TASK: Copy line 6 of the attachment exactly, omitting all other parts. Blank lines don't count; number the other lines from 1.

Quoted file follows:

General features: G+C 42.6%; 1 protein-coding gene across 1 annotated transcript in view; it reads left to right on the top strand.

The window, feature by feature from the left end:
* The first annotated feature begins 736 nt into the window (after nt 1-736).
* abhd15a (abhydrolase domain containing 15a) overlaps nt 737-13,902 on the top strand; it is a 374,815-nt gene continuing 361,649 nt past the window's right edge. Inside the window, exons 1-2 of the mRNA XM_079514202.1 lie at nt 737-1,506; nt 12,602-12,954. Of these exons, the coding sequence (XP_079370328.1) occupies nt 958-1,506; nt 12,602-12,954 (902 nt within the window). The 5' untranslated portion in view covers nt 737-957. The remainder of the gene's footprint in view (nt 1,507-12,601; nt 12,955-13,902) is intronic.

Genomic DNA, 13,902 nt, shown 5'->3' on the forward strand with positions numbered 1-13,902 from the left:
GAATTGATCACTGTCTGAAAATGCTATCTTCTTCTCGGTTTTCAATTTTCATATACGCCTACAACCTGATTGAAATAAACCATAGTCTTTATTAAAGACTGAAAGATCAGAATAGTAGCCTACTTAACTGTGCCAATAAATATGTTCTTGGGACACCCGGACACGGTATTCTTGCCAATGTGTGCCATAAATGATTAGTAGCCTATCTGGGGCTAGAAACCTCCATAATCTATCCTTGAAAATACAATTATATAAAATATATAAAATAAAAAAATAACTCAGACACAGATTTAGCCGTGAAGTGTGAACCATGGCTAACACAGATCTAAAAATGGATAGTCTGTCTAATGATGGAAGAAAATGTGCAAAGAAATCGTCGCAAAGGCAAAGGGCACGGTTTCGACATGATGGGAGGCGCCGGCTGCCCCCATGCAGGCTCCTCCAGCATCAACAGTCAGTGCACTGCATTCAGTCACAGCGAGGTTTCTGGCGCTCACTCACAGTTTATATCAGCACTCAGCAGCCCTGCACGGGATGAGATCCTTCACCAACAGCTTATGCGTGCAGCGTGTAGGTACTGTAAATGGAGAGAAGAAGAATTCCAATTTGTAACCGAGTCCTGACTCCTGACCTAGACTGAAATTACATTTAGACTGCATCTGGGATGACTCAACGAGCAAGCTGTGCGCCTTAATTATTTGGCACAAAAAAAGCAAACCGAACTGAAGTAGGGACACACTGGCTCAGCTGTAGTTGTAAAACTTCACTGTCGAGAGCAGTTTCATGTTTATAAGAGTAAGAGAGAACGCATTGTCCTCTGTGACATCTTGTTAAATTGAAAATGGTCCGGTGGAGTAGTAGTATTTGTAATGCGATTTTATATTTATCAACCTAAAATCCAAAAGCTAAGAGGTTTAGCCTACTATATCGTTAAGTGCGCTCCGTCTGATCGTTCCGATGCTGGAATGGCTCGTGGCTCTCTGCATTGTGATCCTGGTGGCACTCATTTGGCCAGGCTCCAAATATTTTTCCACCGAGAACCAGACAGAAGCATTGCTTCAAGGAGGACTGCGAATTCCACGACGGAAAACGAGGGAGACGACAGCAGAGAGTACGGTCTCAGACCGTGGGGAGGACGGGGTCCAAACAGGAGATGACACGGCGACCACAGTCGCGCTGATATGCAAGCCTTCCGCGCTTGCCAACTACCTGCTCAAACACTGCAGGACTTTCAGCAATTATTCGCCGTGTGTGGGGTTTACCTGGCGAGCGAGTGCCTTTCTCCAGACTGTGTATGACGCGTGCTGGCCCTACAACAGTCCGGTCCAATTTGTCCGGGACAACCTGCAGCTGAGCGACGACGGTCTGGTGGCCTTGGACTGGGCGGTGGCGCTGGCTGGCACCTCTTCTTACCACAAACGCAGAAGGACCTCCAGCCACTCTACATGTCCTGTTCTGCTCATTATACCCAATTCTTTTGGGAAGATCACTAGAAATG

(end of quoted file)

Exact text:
GAATTGATCACTGTCTGAAAATGCTATCTTCTTCTCGGTTTTCAATTTTCATATACGCCTACAACCTGATTGAAATAAACCATAGTCTTTATTAAAGACTGAAAGATCAGAATAGTAGCCTACTTAACTGTGCCAATAAATATGTTCTTGGGACACCCGGACACGGTATTCTTGCCAATGTGTGCCATAAATGATTAGTAGCCTATCTGGGGCTAGAAACCTCCATAATCTATCCTTGAAAATACAATTATATAAAATATATAAAATAAAAAAATAACTCAGACACAGATTTAGCCGTGAAGTGTGAACCATGGCTAACACAGATCTAAAAATGGATAGTCTGTCTAATGATGGAAGAAAATGTGCAAAGAAATCGTCGCAAAGGCAAAGGGCACGGTTTCGACATGATGGGAGGCGCCGGCTGCCCCCATGCAGGCTCCTCCAGCATCAACAGTCAGTGCACTGCATTCAGTCACAGCGAGGTTTCTGGCGCTCACTCACAGTTTATATCAGCACTCAGCAGCCCTGCACGGGATGAGATCCTTCACCAACAGCTTATGCGTGCAGCGTGTAGGTACTGTAAATGGAGAGAAGAAGAATTCCAATTTGTAACCGAGTCCTGACTCCTGACCTAGACTGAAATTACATTTAGACTGCATCTGGGATGACTCAACGAGCAAGCTGTGCGCCTTAATTATTTGGCACAAAAAAAGCAAACCGAACTGAAGTAGGGACACACTGGCTCAGCTGTAGTTGTAAAACTTCACTGTCGAGAGCAGTTTCATGTTTATAAGAGTAAGAGAGAACGCATTGTCCTCTGTGACATCTTGTTAAATTGAAAATGGTCCGGTGGAGTAGTAGTATTTGTAATGCGATTTTATATTTATCAACCTAAAATCCAAAAGCTAAGAGGTTTAGCCTACTATATCGTTAAGTGCGCTCCGTCTGATCGTTCCGATGCTGGAATGGCTCGTGGCTCTCTGCATTGTGATCCTGGTGGCACTCATTTGGCCAGGCTCCAAATATTTTTCCACCGAGAACCAGACAGAAGCATTGCTTCAAGGAGGACTGCGAATTCCACGACGGAAAACGAGGGAGACGACAGCAGAGAGTACGGTCTCAGACCGTGGGGAGGACGGGGTCCAAACAGGAGATGACACGGCGACCACAGTCGCGCTGATATGCAAGCCTTCCGCGCTTGCCAACTACCTGCTCAAACACTGCAGGACTTTCAGCAATTATTCGCCGTGTGTGGGGTTTACCTGGCGAGCGAGTGCCTTTCTCCAGACTGTGTATGACGCGTGCTGGCCCTACAACAGTCCGGTCCAATTTGTCCGGGACAACCTGCAGCTGAGCGACGACGGTCTGGTGGCCTTGGACTGGGCGGTGGCGCTGGCTGGCACCTCTTCTTACCACAAACGCAGAAGGACCTCCAGCCACTCTACATGTCCTGTTCTGCTCATTATACCCAATTCTTTTGGGAAGATCACTAGAAATG